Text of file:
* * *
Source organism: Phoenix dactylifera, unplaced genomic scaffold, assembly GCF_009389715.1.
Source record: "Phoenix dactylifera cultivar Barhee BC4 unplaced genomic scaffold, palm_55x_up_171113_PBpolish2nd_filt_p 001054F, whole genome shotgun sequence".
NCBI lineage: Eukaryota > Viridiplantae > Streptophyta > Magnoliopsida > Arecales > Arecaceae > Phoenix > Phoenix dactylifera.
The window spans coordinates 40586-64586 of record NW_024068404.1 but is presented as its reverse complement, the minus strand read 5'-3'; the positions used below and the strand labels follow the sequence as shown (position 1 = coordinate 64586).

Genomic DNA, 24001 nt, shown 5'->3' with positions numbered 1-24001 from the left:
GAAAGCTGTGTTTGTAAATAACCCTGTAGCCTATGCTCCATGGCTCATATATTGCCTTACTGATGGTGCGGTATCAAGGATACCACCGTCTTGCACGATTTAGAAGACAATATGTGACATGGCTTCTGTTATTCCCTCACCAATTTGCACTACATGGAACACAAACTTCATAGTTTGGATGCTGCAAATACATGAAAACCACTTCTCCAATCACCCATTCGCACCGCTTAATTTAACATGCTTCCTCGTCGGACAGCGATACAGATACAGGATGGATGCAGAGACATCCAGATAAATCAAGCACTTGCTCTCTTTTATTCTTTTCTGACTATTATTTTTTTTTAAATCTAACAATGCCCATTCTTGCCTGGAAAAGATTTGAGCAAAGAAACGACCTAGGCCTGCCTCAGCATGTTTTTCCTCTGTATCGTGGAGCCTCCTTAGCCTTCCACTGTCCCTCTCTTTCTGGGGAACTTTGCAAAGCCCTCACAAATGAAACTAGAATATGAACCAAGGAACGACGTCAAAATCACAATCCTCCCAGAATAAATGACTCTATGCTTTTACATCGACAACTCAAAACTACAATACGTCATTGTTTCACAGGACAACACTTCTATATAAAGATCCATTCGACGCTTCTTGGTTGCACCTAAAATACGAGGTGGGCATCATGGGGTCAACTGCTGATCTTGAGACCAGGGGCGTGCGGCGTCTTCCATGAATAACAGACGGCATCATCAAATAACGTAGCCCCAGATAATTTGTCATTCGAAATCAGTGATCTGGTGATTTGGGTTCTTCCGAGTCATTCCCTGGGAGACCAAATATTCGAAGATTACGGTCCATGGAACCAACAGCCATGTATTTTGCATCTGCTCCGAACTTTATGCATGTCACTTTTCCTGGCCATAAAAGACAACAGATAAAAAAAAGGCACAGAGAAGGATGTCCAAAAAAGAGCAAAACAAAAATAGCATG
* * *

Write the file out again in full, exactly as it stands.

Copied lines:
Source organism: Phoenix dactylifera, unplaced genomic scaffold, assembly GCF_009389715.1.
Source record: "Phoenix dactylifera cultivar Barhee BC4 unplaced genomic scaffold, palm_55x_up_171113_PBpolish2nd_filt_p 001054F, whole genome shotgun sequence".
NCBI lineage: Eukaryota > Viridiplantae > Streptophyta > Magnoliopsida > Arecales > Arecaceae > Phoenix > Phoenix dactylifera.
The window spans coordinates 40586-64586 of record NW_024068404.1 but is presented as its reverse complement, the minus strand read 5'-3'; the positions used below and the strand labels follow the sequence as shown (position 1 = coordinate 64586).

Genomic DNA, 24001 nt, shown 5'->3' with positions numbered 1-24001 from the left:
GAAAGCTGTGTTTGTAAATAACCCTGTAGCCTATGCTCCATGGCTCATATATTGCCTTACTGATGGTGCGGTATCAAGGATACCACCGTCTTGCACGATTTAGAAGACAATATGTGACATGGCTTCTGTTATTCCCTCACCAATTTGCACTACATGGAACACAAACTTCATAGTTTGGATGCTGCAAATACATGAAAACCACTTCTCCAATCACCCATTCGCACCGCTTAATTTAACATGCTTCCTCGTCGGACAGCGATACAGATACAGGATGGATGCAGAGACATCCAGATAAATCAAGCACTTGCTCTCTTTTATTCTTTTCTGACTATTATTTTTTTTTAAATCTAACAATGCCCATTCTTGCCTGGAAAAGATTTGAGCAAAGAAACGACCTAGGCCTGCCTCAGCATGTTTTTCCTCTGTATCGTGGAGCCTCCTTAGCCTTCCACTGTCCCTCTCTTTCTGGGGAACTTTGCAAAGCCCTCACAAATGAAACTAGAATATGAACCAAGGAACGACGTCAAAATCACAATCCTCCCAGAATAAATGACTCTATGCTTTTACATCGACAACTCAAAACTACAATACGTCATTGTTTCACAGGACAACACTTCTATATAAAGATCCATTCGACGCTTCTTGGTTGCACCTAAAATACGAGGTGGGCATCATGGGGTCAACTGCTGATCTTGAGACCAGGGGCGTGCGGCGTCTTCCATGAATAACAGACGGCATCATCAAATAACGTAGCCCCAGATAATTTGTCATTCGAAATCAGTGATCTGGTGATTTGGGTTCTTCCGAGTCATTCCCTGGGAGACCAAATATTCGAAGATTACGGTCCATGGAACCAACAGCCATGTATTTTGCATCTGCTCCGAACTTTATGCATGTCACTTTTCCTGGCCATAAAAGACAACAGATAAAAAAAAGGCACAGAGAAGGATGTCCAAAAAAGAGCAAAACAAAAATAGCATG